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Archives of Virology

, Volume 163, Issue 1, pp 43–49 | Cite as

Serological and molecular markers of hepatitis E virus infection in HIV-infected patients in Brazil

  • A. C. Ferreira
  • Michele Soares Gomes-Gouvêa
  • G. Lisboa-Neto
  • M. C. J. Mendes-Correa
  • C. M. Picone
  • N. A. Salles
  • A. Mendrone-Junior
  • F. J. Carrilho
  • J. R. R. Pinho
Original Article

Abstract

In Brazil, the circulation of hepatitis E virus (HEV) has been demonstrated in distinct groups of individuals and some animals, but its prevalence among individuals with human immunodeficiency virus (HIV) infection is unknown. This study aimed to assess the frequency of serological and molecular HEV markers in individuals infected with HIV from São Paulo, Brazil. Serum and plasma samples of 354 HIV-infected patients collected between 2007 and 2013 were included. All samples were tested for anti-HEV IgG and IgM antibodies and HEV RNA. Anti-HEV IgG and IgM antibodies were detected in 10.7% (38/354) and 1.4% (5/354) of the samples, respectively. Both antibodies were detected simultaneously in only two samples. HEV RNA was not detected in any sample. There was no significant correlation of anti-HEV serological status (positivity to anti-HEV IgG and/or IgM) with sex, age, CD4+ T cell count, HIV viral load, antiretroviral therapy, liver enzyme levels, or coinfection with hepatitis B virus and/or hepatitis C virus. Our study provides serological evidence of past and recent HEV infections in HIV-infected patients from São Paulo, Brazil. However, the occurrence of ongoing HEV infection appears be a rare event in this population.

Notes

Acknowledgements

We would like to thank all patients who participated in the study.

Compliance with ethical standards

Funding

This study was supported by grant 2012/50504-2 from the São Paulo Research Foundation (FAPESP) and Alves de Queiroz Family Fund for Research. Ariana Carolina Ferreira is a graduate student from the Department of Gastroenterology, School of Medicine, University of São Paulo, São Paulo, SP, Brazil, and received a fellowship from FAPESP (2012/21588-3) and CAPES. João Renato Rebello Pinho and Maria Cássia Mendes Correa received a fellowship from CNPq (Bolsista de Produtividade em Pesquisa do CNPq - Nível 2).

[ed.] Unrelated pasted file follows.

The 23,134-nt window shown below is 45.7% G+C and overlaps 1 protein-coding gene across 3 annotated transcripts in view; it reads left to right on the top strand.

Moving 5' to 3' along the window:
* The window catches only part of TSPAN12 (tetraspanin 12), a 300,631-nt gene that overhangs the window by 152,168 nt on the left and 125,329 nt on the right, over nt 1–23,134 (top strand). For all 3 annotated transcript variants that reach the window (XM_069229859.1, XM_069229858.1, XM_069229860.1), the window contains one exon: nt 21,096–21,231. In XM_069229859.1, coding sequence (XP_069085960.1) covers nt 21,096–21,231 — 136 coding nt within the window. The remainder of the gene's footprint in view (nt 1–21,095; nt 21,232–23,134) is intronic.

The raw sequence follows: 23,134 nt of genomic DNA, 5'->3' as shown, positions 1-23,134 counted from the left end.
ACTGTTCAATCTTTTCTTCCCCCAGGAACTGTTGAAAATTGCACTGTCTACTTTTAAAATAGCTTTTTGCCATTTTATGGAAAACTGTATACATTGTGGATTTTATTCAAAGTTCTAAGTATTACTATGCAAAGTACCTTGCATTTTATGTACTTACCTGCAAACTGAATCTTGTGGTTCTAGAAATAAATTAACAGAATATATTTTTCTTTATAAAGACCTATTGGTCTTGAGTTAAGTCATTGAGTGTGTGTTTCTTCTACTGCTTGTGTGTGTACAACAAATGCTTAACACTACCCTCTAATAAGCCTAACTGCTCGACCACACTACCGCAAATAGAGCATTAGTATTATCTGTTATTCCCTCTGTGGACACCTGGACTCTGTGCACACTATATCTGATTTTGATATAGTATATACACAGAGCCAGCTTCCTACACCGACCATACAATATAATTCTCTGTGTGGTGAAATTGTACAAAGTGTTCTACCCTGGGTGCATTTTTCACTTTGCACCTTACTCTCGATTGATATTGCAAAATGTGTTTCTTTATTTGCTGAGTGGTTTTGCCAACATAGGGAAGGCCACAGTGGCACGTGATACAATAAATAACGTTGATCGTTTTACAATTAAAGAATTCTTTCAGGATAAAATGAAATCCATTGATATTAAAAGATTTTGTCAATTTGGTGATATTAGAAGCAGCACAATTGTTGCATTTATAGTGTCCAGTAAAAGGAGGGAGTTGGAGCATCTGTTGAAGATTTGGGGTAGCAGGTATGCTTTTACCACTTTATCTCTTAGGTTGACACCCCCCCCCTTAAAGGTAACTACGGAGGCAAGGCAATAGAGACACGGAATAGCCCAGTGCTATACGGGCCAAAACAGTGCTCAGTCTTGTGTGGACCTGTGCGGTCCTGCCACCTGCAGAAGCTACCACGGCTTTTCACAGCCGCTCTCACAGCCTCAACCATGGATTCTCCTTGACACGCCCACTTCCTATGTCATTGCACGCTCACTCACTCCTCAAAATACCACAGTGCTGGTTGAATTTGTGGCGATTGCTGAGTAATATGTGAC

Conflict of interest

João Renato Rebello Pinho is an employee of Albert Einstein Medicina Diagnóstica, São Paulo, Brazil. All other authors who took part in this study declare that they have no conflicts of interest or disclosures with respect to the manuscript.

Ethical approval

All procedures performed in this study were in accordance with the ethical standards of the institutional and/or national research committee and with the 1964 Declaration of Helsinki and its later amendments or comparable ethical standards.

Informed consent

All participants provided written informed consent prior to enrollment in the study.

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Copyright information

© Springer-Verlag GmbH Austria 2017

Authors and Affiliations

  • A. C. Ferreira
    • 1
  • Michele Soares Gomes-Gouvêa
    • 1
  • G. Lisboa-Neto
    • 2
  • M. C. J. Mendes-Correa
    • 2
  • C. M. Picone
    • 3
  • N. A. Salles
    • 4
  • A. Mendrone-Junior
    • 4
  • F. J. Carrilho
    • 1
  • J. R. R. Pinho
    • 1
    • 5
  1. 1.Laboratorio de Gastroenterologia e Hepatologia Tropical LIM/07, Instituto de Medicina Tropical da USP, Departamento de Gastroenterologia, Hospital das Clinicas HCFMUSP, Faculdade de MedicinaUniversidade de Sao PauloSao PauloBrazil
  2. 2.Laboratorio de Virologia LIM/52, Instituto de Medicina Tropical da USP, Departamento de Doenças Infecciosas e Parasitarias, Hospital das Clinicas HCFMUSP, Faculdade de MedicinaUniversidade de Sao PauloSao PauloBrazil
  3. 3.Departamento de Doenças Infecciosas e Parasitarias, Hospital das Clinicas HCFMUSP, Faculdade de MedicinaUniversidade de Sao Paulo, Sao PauloSPBrazil
  4. 4.Fundação Pró-Sangue Hemocentro de São PauloSão PauloBrazil
  5. 5.Hospital Israelita Albert EinsteinSão PauloBrazil

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